MDUFMA requires FDA to submit two reports to Congress each fiscal year:  1) a performance report is to be sent within 60 days after the end of each fiscal year, and 2) a financial report is to be sent within 120 days after the end of each fiscal year.  FDA is separately transmitting the FY 2008 MDUFMA Performance Report that discusses FDA’s progress in meeting the goals referred to in MDUFMA.  This report is FDA’s    FY 2008 MDUFMA Financial Report covering the period October 1, 2007 through September 30, 2008.

As required by MDUFMA, this report presents the statutory conditions or “triggers” that must be met as a condition for FDA to be able to collect and spend the fees, and explains how they were met in FY 2008.  This report describes the process for the review of medical device applications, as defined in MDUFMA and states the total costs of this process in FY 2008, including costs paid from both fee collections and appropriations.  The report also presents the FY 2008 fee collections, obligations, and carryover balances.

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 Meeting the Statutory Conditions for User Fees in FY 2008

MDUFMA imposes three statutory conditions that FDA must satisfy before it can collect and spend user fees.  FDA’s calculations show that FDA met these conditions in FY 2008. See summaries set forth below.

The first condition is a funding condition that affects FDA’s fee collections in FY 2008. MDUFMA, as amended, specifies a minimum amount that must be appropriated for the Device and Radiological Health line of FDA’s appropriation, exclusive of user fees, for each year.  For FY 2008, that minimum amount is $233,616,000 (rounded to the next whole thousand dollars).  In FY 2008, the final appropriation for the Device and Radiological Health line of FDA’s appropriation, exclusive of user fees, was $237,734,000.  Therefore, FDA met the first condition.

The second condition is that the amount of user fees collected by FDA in each fiscal year must be specifically stated in the Appropriation Acts.  The President signed the FY 2008 Consolidated Appropriation Act, Public Law 110-161 on December 26, 2007.  It states that the amount collectable from medical device user fees is $48,431,000.  Therefore, FDA met the second condition.

The third condition is that user fees may only be retained and spent in years when FDA also spends a specified minimum level of appropriated funds, exclusive of user fees, for the review of medical device applications.  The minimum level is the appropriations that FDA spent on the process for the review of medical device applications in FY 2002, multiplied by an adjustment factor.  That adjusted minimum level for FY 2008 is $135,900,688.  FDA obligated $198,776,699 from appropriations in FY 2008 on the process for the review of device applications as defined in MDUFMA.  Because FDA spent more than the specified minimum level, FDA met the third condition.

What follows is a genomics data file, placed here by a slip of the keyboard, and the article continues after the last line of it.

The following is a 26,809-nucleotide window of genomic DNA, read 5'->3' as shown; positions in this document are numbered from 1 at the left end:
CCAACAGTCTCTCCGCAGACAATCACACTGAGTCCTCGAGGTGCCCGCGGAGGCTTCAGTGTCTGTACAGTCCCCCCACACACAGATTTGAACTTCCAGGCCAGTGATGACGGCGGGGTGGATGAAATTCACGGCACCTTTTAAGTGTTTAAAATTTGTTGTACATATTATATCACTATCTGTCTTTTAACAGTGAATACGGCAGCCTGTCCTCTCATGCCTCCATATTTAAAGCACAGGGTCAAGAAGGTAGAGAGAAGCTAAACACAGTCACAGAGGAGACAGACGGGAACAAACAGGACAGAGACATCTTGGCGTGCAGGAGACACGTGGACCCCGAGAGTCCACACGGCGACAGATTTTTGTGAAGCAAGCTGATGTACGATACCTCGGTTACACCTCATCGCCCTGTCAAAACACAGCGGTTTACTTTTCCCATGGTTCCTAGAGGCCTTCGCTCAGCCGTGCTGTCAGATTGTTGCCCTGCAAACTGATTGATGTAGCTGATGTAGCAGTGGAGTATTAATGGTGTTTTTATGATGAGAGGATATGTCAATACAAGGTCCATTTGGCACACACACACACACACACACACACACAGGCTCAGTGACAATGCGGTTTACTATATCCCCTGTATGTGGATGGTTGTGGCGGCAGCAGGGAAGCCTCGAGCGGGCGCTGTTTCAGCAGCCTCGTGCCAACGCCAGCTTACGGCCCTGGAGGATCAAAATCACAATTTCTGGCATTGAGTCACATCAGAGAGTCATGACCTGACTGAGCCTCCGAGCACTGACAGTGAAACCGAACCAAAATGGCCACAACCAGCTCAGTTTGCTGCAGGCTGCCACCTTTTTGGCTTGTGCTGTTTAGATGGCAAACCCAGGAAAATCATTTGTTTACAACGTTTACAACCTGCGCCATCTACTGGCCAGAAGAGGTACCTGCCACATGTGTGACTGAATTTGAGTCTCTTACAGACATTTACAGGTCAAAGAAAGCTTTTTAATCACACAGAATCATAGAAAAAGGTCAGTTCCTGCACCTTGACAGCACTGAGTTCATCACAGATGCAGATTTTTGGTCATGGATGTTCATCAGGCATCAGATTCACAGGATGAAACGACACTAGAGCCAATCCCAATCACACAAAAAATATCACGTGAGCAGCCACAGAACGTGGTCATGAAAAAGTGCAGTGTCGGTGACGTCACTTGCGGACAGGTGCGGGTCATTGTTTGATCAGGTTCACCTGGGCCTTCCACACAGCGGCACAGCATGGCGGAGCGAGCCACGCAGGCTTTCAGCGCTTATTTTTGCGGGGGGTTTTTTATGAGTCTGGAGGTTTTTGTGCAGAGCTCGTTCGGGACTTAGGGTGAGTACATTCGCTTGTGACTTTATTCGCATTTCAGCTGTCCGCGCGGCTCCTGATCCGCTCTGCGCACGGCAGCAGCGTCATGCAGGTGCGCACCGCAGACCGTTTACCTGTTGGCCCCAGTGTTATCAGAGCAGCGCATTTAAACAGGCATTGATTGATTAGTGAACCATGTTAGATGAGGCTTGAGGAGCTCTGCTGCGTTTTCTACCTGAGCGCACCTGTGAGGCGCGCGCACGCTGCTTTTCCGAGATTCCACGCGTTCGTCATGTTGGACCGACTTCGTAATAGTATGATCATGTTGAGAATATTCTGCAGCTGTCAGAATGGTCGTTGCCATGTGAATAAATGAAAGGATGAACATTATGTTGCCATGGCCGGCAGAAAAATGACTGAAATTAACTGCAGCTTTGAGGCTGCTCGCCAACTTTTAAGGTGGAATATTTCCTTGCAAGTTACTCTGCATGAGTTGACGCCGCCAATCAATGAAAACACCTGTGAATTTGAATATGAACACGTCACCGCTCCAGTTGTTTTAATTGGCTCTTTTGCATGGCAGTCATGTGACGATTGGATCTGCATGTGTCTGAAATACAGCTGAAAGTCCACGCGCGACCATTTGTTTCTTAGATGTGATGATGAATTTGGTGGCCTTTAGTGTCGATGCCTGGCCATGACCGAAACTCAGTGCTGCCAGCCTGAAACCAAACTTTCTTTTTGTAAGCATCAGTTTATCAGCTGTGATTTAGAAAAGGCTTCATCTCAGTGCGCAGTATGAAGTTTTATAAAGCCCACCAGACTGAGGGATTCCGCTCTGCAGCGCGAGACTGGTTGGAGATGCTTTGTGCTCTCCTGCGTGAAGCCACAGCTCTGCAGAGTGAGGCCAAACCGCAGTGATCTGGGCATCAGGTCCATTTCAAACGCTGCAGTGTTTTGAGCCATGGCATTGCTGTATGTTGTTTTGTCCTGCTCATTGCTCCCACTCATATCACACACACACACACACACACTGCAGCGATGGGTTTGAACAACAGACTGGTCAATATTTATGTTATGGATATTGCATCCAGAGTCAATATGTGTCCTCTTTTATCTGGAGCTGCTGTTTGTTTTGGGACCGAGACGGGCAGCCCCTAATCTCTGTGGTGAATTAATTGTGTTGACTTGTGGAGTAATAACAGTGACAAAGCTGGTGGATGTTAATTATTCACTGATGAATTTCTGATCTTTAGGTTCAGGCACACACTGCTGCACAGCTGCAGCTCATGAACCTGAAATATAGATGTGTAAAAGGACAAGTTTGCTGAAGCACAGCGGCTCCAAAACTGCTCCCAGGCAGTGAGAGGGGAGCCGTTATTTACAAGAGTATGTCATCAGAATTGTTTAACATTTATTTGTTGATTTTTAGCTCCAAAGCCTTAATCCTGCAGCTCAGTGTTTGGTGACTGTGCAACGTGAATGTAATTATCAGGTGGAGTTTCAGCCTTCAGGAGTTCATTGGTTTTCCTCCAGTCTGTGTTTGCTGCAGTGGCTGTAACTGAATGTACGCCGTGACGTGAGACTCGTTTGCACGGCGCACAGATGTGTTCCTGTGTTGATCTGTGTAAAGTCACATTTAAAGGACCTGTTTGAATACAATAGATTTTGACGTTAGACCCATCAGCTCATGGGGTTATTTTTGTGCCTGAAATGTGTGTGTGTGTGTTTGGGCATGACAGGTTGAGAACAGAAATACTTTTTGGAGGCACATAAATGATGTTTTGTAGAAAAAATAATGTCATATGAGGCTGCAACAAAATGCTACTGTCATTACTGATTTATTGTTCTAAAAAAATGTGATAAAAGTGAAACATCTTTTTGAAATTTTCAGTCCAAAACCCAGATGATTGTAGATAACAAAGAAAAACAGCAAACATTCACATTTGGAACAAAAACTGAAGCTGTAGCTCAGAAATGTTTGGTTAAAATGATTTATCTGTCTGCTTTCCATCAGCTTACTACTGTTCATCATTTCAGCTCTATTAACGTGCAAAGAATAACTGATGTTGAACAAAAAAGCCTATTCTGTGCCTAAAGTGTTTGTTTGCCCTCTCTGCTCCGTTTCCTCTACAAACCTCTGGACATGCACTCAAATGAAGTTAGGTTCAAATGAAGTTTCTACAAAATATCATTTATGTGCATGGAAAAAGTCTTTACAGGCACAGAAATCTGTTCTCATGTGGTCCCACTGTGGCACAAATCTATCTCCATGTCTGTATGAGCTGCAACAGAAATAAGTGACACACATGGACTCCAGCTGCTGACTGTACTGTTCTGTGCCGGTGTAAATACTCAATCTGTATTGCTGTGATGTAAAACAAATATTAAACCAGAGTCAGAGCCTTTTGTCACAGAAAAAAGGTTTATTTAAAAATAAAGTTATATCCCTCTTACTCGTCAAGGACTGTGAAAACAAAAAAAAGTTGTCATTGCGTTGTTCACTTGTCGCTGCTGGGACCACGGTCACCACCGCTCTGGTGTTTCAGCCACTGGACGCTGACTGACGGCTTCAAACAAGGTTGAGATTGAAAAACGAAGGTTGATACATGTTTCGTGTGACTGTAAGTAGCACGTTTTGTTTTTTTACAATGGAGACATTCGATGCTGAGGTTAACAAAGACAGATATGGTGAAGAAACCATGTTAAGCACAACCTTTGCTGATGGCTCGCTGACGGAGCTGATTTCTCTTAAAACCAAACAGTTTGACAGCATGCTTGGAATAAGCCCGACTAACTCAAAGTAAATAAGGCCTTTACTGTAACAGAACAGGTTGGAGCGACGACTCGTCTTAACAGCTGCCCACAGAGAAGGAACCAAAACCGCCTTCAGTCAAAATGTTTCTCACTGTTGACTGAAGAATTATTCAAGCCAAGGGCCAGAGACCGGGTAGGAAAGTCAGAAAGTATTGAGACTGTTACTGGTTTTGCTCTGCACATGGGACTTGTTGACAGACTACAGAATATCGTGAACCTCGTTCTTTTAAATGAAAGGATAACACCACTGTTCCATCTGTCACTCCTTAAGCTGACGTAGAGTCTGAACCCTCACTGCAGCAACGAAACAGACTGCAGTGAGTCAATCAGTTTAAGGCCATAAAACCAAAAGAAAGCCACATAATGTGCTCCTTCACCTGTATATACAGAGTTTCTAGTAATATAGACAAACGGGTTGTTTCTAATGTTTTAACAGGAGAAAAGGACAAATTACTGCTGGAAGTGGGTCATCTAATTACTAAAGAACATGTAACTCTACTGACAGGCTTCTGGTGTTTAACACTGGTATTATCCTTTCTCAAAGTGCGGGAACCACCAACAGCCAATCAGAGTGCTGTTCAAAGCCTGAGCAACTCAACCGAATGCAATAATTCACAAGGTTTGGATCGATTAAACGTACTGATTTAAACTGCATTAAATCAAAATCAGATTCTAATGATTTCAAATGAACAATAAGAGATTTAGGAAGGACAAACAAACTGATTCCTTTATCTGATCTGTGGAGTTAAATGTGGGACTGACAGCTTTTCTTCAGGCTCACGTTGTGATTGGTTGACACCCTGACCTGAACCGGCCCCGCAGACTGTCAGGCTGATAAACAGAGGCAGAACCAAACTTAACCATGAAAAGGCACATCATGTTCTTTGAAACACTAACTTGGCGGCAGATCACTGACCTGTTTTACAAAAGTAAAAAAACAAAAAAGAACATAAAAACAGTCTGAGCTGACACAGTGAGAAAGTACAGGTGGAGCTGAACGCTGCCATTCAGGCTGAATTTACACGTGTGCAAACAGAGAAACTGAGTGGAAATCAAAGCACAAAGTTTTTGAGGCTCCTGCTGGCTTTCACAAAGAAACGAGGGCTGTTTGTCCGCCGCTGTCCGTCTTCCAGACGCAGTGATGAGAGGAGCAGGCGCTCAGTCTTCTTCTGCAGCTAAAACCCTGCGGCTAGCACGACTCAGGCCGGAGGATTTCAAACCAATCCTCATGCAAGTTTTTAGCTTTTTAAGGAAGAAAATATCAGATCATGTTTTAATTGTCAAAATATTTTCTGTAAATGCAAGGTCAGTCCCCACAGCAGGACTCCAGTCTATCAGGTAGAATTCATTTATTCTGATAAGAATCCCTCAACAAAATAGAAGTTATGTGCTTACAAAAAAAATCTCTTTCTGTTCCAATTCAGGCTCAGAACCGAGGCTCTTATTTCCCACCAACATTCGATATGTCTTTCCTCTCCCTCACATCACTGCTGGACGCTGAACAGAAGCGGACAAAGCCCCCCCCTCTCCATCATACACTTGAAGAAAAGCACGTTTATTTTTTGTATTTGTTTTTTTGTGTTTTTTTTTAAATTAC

MDUFMA also contains a provision that FDA obligations on medical device establishment inspections must be equal to or greater than it spent in FY 2002, increased by 5 percent each fiscal year.  If FDA does not satisfy this condition for two consecutive years, FDA is not allowed to use accredited third-parties to conduct certain medical device establishment inspections in the future years.  FDA spending on medical device establishment inspections exceeded the specified minimum level for each of the most recent two fiscal years, so FDA may continue to permit accredited third-parties to conduct certain medical device establishment inspections in the future years.

FDA provides more details on the calculations that show FDA satisfied these statutory conditions in Appendix A.

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 User Fee Collections

MDUFMA directs FDA to receive fees from the medical device applications as well as annual establishment registration fees and periodic report fees through FY 2012.  The statute directs FDA to set the fee rate for each application type and for periodic reports as a percentage of the standard fee for a PMA.  For FY 2008, MDUFMA specifies that the standard fee for a premarket application is $185,000 and for a device establishment fee is $1,706.  FDA then sets the other fees based on the percentages specified in the statute. 1 

Under MDUFMA, medical device user fees continue to remain available to FDA for use in future years for the medical device review process if they are not obligated at the end of the fiscal year.  The cash balances carried to the next fiscal year are provided in the tables on page 5, in the section Carryover Balances.  The table below shows the amount of user fees FDA has collected over the most recent two fiscal years.

Food and Drug Administration
Statement of Medical Device Fee Collections 
As of September 30, 2008

 FY 2007FY 2008
Total Fees Collected$29,001,928$49,080,016
Unearned Fees 1$1,252,575$3,720,696
Fees Receivable$342,603$3,797,410